Data

Albert River Continuous Water Quality Station

Australian Ocean Data Network
Dr Andy Steven
Viewed: [[ro.stat.viewed]] Cited: [[ro.stat.cited]] Accessed: [[ro.stat.accessed]]
ctx_ver=Z39.88-2004&rft_val_fmt=info%3Aofi%2Ffmt%3Akev%3Amtx%3Adc&rfr_id=info%3Asid%2FANDS&rft_id=http://catalogue-aodn.prod.aodn.org.au/geonetwork/srv/eng/search?uuid=3ea97d80-30d6-4d6e-99a8-de5b199e9424&rft.title=Albert River Continuous Water Quality Station&rft.identifier=http://catalogue-aodn.prod.aodn.org.au/geonetwork/srv/eng/search?uuid=3ea97d80-30d6-4d6e-99a8-de5b199e9424&rft.description=SEQ Peri-urban Supersite Albert River. The SEQ Peri-urban Supersite was established under TERN in 2010. It provides extensive new research infrastructure for scientists to determine if key ecosystem services such as high-quality water can be maintained in a rapidly urbanising environment. The supersite comprises one node north of Brisbane City and two nodes to the south. At the northern site, in the Samford Valley, the focus is on the study of terrestrial biogeochemistry managed by the Queensland University of Technology (QUT) through the Samford Ecological Research Facility (SERF). The southern-most site, in the catchments of the Logan and Albert Rivers, has a strong aquatic biogeochemistry focus; it is managed by CSIRO. The third node, Karawatha Forest, has a biodiversity focus and is managed by Griffith University. In the SEQ Peri-urban Supersites located on the Logan and Albert River, high-frequency biogeochemical and ecological studies are under way to help scientists understand why they contribute such high loads of nitrogen and sediment into Moreton Bay. Permanent measurement stations have been established at both nodes to provide continuous water quality and flow data. The stations consist of physico-chemical sensors to measure temperature, pH (degree of acidity or alkalinity), Eh (the redox, or reduction-oxidation, character of the water), conductivity, dissolved oxygen, turbidity, chlorophyll, blue green algae, CDOM and nitrate; and a velocity Doppler to measure river flow and height. These measurements will help researchers to quantify land-use change.&rft.creator=Dr Andy Steven &rft.date=2014&rft.coverage=northlimit=-27.66; southlimit=-28.15; westlimit=152.9; eastLimit=153.25&rft.coverage=northlimit=-27.66; southlimit=-28.15; westlimit=152.9; eastLimit=153.25&rft_subject=boundaries&rft_subject=supersites&rft_subject=peri-urban&rft_subject=water quality monitoring&rft_subject=ecosystem services&rft_subject=catchment&rft_subject=aquatic biogeochemistry&rft_subject=high-frequency biogeochemical&rft_subject=ecology&rft_subject=sediment&rft_subject=albert river&rft_subject=logan river&rft_subject=Albert River, South-east Queenland&rft.type=dataset&rft.language=English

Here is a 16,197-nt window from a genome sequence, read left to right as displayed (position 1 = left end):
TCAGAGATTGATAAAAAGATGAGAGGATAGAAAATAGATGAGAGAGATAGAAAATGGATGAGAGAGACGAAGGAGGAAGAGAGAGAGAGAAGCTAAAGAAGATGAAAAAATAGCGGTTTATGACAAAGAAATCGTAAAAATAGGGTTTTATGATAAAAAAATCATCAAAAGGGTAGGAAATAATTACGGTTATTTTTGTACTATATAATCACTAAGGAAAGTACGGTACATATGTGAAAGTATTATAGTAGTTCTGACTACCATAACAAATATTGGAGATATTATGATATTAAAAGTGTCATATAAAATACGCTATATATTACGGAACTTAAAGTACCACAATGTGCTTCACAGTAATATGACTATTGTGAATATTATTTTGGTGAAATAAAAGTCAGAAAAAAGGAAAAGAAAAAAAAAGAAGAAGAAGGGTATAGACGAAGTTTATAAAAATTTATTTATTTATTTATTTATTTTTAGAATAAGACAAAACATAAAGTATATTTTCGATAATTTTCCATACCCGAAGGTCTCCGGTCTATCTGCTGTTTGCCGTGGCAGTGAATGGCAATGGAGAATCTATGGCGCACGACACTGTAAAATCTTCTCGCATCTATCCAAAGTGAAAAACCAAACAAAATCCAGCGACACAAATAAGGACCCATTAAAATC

Brief description

SEQ Peri-urban Supersite Albert River. The SEQ Peri-urban Supersite was established under TERN in 2010. It provides extensive new research infrastructure for scientists to determine if key ecosystem services such as high-quality water can be maintained in a rapidly urbanising environment. The supersite comprises one node north of Brisbane City and two nodes to the south. At the northern site, in the Samford Valley, the focus is on the study of terrestrial biogeochemistry managed by the Queensland University of Technology (QUT) through the Samford Ecological Research Facility (SERF). The southern-most site, in the catchments of the Logan and Albert Rivers, has a strong aquatic biogeochemistry focus; it is managed by CSIRO. The third node, Karawatha Forest, has a biodiversity focus and is managed by Griffith University.

In the SEQ Peri-urban Supersites located on the Logan and Albert River, high-frequency biogeochemical and ecological studies are under way to help scientists understand why they contribute such high loads of nitrogen and sediment into Moreton Bay. Permanent measurement stations have been established at both nodes to provide continuous water quality and flow data. The stations consist of physico-chemical sensors to measure temperature, pH (degree of acidity or alkalinity), Eh (the redox, or reduction-oxidation, character of the water), conductivity, dissolved oxygen, turbidity, chlorophyll, blue green algae, CDOM and nitrate; and a velocity Doppler to measure river flow and height. These measurements will help researchers to quantify land-use change.

Issued: 21 01 2014

Data time period: 08/09/2008 to

This dataset is part of a larger collection

Click to explore relationships graph

153.25,-27.66 153.25,-28.15 152.9,-28.15 152.9,-27.66 153.25,-27.66

153.075,-27.905

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Other Information
(TERN Supersites Water Quality Data 2008)

doi : http://dx.doi.org/10.4225/08/5333C188BFE6F

(TERN Supersites Water Quality Data 2009)

doi : http://dx.doi.org/10.4225/08/5333C216A722C

(TERN Supersites Water Quality Data 2010)

doi : http://dx.doi.org/10.4225/08/5333C1A383B47

(TERN Supersites Water Quality Data 2011)

doi : http://dx.doi.org/10.4225/08/5333C2374B010

(TERN Supersites Water Quality Data 2012)

doi : http://dx.doi.org/10.4225/08/5333C1BFDC06C

(TERN Supersites Water Quality Data 2013)

doi : http://dx.doi.org/10.4225/08/5333C1FBB2C5F

(TERN Supersites Water Quality Data 2014)

doi : http://dx.doi.org/10.4225/08/552F4A84629B7

Identifiers
  • global : 3ea97d80-30d6-4d6e-99a8-de5b199e9424